Performing Country; Self determined First People’s community development and reciprocal exchange of knowledge and collaboration with performing arts presenters.
Indigenous storytelling occurs in Australia within the continuum of a 60,000 year old, highly sophisticated system of Indigenous Knowledge, law and governance and in the context of modern historical atrocities resulting from colonisation. This manifests in exciting, adapted, diverse and responsive storytelling contemporary practices that reflects society now.
Through the process of colonisation and the development of townships and cities, Indigenous peoples have been dispossed from land, massacred, prevented from practising culture and forcibiliy removed from families. Racist laws and policies meant that in many regional centres, Indigenous peoples were not allowed to enter or walk on public municipal property, including most performing arts venues still in operation today.
This project looks at redress through the arts, by developing Indigenous led pathways to repatriating and revitalising cultural leadership in communties and rebuilding relationships with civic centres.
Performing arts centres can and should play a powerful stratgic role in presenting Indigneous works within their annual performance program, and in connecting them with their current audiences, local Indigenous communities and local Indigenous artists through a sustained program of engagement and dialogue.
There are more than 130 professionally-run performing arts centres in Australia, located in metropolitan, regional and remote cities and towns. Several performing arts centres have, over many years, built strong, dynamic and consistent relationships with their local Indigenous communities and Indigenous artists. While at the other end of the spectrum, there are some who have not yet undertaken the most fundamental of Indigenous protocols – the welcome to, or acknowledgement of, country.
The process of changing the values, behaviours and cultures of performing arts centres is challenging and takes time – not everyone is confident in how to start the process, who to connect with, how to make change internally with teams (boards, crew, front-of-house, administration, catering); how to sustain and continue to imbed change; how to evaluate impact and community benefit – even the most experienced performing arts centres grapple with some of these challenges.
Performing Country is a four-year project that will focus on five key areas:
1) transformation of behaviours within performing arts venues
2) local leadership and community cultural development
3) collaborative presentation outcomes
4) audience development
5) re-envisioned cultural policy
Performing Country is a partnership between BlakDance, Blackfulla Performing Arts Alliance, Performing Lines and the Australian Performing Arts Centres Association.
Performing Country will be led and developed with the advice and guidance of Indigenous communites, elders and performing arts experts.
 'Performing Country' appears as the title of Samantha Faulkner’s review (2009) of Landscapes of Indigenous Performance (Magowan & Neuenfedlt 2005).
 BlakDance is the peak body for representing, promoting and advocating for Indigenous dance in Australia.
 BPAA is an umbrella organisation for all people working in Aboriginal and Torres Strait Performing Arts, focused on sharing knowledge and information, and developing strong and collegiate networks.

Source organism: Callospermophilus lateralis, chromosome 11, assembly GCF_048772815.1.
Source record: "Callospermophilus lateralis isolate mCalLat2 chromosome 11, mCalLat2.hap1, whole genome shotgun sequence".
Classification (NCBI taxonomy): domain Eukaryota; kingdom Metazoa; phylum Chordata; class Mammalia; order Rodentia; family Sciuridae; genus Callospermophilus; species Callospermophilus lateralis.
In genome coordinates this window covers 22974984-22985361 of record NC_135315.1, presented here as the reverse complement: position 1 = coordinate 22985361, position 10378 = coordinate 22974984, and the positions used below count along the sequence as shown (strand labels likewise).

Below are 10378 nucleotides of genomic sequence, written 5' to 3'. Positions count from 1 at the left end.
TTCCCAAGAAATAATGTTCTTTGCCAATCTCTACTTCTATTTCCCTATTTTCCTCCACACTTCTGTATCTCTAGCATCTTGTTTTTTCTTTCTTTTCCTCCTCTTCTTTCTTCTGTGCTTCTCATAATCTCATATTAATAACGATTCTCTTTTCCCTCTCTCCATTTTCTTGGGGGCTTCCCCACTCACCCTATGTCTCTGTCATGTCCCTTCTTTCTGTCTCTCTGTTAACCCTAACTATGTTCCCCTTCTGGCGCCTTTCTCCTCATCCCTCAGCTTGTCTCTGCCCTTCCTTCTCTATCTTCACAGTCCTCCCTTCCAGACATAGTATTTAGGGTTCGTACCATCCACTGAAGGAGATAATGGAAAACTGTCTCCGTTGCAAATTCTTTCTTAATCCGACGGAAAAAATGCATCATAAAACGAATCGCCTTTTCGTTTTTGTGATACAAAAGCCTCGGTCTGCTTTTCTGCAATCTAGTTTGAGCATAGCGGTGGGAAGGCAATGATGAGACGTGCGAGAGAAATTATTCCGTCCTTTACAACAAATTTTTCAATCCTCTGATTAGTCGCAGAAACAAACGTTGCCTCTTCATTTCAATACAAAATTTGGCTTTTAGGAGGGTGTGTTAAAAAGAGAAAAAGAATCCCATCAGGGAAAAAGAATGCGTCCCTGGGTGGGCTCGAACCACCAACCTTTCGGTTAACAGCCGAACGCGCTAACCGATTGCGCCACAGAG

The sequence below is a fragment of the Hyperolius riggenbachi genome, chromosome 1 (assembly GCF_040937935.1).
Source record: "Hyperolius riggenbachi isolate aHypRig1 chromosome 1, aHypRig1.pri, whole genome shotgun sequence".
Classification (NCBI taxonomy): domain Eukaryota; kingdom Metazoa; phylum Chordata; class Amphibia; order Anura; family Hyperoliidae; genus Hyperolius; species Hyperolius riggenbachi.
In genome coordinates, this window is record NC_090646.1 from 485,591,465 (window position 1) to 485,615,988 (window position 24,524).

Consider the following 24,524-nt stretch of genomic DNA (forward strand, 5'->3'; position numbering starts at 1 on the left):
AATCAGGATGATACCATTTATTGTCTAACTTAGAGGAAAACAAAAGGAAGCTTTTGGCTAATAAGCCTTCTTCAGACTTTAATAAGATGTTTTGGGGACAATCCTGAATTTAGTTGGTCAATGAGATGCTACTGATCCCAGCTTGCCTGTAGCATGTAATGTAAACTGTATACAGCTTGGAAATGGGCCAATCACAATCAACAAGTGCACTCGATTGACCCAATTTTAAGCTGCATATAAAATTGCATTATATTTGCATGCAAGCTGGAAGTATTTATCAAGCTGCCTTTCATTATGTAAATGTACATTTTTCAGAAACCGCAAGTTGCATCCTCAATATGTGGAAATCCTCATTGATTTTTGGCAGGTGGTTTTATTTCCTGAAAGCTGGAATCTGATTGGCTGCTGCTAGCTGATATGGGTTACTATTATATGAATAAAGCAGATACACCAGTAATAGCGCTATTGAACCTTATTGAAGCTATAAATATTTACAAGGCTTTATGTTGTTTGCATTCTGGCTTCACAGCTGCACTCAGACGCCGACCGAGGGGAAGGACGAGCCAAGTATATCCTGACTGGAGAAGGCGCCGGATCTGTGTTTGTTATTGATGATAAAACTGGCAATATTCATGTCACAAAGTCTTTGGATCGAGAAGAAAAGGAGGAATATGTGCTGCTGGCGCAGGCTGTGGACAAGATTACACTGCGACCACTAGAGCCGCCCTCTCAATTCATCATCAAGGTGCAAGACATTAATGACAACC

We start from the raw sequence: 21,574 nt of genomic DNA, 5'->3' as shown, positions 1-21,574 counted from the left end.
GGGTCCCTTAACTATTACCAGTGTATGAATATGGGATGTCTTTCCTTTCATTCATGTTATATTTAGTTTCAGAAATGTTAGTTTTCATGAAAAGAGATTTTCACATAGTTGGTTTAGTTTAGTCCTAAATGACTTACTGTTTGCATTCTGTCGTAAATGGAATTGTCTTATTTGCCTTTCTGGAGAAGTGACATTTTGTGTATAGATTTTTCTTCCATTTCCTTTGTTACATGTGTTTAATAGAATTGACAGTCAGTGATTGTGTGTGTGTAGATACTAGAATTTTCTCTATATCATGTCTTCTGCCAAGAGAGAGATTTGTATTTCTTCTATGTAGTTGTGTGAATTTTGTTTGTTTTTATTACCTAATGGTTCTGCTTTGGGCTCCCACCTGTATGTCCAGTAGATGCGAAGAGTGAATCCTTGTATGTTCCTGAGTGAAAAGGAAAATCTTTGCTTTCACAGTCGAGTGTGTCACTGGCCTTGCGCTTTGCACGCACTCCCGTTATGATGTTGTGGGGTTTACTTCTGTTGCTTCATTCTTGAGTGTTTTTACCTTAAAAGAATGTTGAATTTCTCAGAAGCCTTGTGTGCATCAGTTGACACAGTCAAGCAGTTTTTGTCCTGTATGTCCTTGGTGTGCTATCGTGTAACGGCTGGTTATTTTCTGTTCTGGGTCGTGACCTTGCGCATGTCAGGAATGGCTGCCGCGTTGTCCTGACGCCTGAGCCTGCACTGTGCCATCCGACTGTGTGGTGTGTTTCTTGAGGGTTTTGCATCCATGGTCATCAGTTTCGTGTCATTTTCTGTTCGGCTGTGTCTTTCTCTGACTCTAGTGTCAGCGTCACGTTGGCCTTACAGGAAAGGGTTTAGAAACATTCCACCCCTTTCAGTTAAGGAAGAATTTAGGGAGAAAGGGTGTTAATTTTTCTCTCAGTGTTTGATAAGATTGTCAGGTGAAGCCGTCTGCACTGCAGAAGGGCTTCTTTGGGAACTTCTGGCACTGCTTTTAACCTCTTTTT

Performing Lines develops, produces and tours new and transformative Australian performing arts – regionally, nationally and internationally.
 APACA is the national peak body representing and supporting performing arts presenters. It supports the development of the performing arts throughout Australia with our broad membership including arts centres, independent producers and companies, festivals and performing arts consultants.
These BlakDance Goals inform all our projects:
Seeding emerging and mid-career
Flourishing by advocating and promoting activities in our communities
Gathering through forums and showcasing events
Hosting and bringing local and international artists and communities to participate in cultural exchange
Touring and supporting contemporary dance to reach the world stage
Connecting communities, artists and buyers
We incorporate these goals in the planning of our yearly programming. Our 5-point planning circle enables us to work with our communities to identify why Blakdance exists with what priority at what time:
Perform: Blakdance exists first of all to lay the tracks for our mob to perform
Produce: Blakdance exists to produce small and large works and events
Catch: Blakdance exists to catch live dance, interviews and yearns ready to share back to our community
Keep: Blakdance exists to keep the catch of our sector and archive, communicate and showcase it in digital, print and web form
Grow: Blakdance exists to grow the sector; to reflect on our actions, remain respectful to our principles, connect with markets and help others do the same
Over the next four years BlakDance’s programs will feature two focus areas including:
▪ Strengthening our dance communities – through capacity building programs and networking.
▪ Enhancing the visibility and mobility of our dance communities – through connecting our communities with the buyers.
Our program 2017-2020 will be informed by the National Action Plan for Indigenous Dance in Australia developed during the National Indigenous Dance Forum 5-7 May 2017
1. Producer Development
2. International First Nations Exchange
3. National Indigenous Dance Forum
4. Capacity building and skill development
5. Performing Country
6. Digital Platform
7. First Nations Dance Showcase Series: APAM 2018
8. Cultural Dance Succession Planning